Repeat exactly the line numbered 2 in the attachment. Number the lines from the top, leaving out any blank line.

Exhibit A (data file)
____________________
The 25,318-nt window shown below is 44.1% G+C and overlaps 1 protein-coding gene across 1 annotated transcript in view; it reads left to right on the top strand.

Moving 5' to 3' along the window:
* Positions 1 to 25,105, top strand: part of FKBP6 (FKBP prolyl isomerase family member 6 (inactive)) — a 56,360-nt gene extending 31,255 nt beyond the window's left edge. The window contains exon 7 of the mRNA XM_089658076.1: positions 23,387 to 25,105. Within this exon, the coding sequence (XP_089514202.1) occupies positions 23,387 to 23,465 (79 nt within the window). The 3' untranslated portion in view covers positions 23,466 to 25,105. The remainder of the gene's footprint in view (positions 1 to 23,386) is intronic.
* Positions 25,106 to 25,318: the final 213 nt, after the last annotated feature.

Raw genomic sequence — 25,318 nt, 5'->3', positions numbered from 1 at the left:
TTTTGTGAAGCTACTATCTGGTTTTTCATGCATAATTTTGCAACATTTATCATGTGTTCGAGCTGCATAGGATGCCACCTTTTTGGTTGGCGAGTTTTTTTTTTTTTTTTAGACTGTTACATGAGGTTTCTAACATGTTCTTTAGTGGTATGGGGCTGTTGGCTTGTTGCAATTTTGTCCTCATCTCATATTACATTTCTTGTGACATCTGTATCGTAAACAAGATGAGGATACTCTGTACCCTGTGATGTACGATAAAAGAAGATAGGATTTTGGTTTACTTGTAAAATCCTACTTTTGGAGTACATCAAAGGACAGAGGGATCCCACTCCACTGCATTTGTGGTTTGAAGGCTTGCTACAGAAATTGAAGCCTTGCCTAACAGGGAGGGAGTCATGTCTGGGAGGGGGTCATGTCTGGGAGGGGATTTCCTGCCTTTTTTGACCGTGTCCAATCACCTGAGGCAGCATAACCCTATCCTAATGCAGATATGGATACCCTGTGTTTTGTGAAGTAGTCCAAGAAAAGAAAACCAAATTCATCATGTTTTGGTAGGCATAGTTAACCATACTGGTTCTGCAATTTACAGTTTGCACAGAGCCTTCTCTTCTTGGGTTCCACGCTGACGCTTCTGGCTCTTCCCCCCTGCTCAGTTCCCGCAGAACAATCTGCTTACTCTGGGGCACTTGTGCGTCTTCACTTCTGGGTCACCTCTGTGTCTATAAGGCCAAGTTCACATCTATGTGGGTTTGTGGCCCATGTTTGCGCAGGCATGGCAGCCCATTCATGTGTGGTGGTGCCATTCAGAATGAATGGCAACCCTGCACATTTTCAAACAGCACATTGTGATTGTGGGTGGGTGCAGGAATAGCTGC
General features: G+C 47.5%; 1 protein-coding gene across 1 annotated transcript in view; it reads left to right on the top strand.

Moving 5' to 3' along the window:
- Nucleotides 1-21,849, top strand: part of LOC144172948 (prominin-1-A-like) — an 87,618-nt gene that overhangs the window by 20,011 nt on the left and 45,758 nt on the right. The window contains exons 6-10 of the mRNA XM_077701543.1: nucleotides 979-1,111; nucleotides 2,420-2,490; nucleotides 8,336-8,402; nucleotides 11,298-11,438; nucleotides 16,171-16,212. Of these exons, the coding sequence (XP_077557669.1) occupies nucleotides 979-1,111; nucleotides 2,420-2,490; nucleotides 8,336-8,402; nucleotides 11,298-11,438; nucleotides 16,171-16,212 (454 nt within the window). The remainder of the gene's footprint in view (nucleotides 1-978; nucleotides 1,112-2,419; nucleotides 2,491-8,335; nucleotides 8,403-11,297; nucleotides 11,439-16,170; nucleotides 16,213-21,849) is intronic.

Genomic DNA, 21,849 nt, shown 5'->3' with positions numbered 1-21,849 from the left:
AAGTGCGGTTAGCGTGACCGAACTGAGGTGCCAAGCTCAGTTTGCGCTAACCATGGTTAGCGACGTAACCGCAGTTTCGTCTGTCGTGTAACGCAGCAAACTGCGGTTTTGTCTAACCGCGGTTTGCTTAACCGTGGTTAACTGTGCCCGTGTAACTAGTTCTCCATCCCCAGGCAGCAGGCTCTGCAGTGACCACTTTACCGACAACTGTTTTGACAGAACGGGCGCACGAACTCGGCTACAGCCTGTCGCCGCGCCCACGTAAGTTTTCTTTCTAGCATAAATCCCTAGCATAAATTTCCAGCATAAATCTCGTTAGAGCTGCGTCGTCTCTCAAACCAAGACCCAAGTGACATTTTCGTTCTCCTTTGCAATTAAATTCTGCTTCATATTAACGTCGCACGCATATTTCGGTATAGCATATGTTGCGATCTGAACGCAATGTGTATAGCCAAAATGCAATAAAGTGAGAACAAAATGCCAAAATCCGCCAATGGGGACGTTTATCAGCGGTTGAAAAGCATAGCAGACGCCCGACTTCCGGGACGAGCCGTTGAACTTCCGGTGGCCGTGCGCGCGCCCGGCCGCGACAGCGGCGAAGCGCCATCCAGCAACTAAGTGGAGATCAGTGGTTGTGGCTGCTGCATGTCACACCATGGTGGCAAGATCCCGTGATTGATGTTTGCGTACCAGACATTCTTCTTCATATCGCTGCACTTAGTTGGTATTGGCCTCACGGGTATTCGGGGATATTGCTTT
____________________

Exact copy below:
Moving 5' to 3' along the window: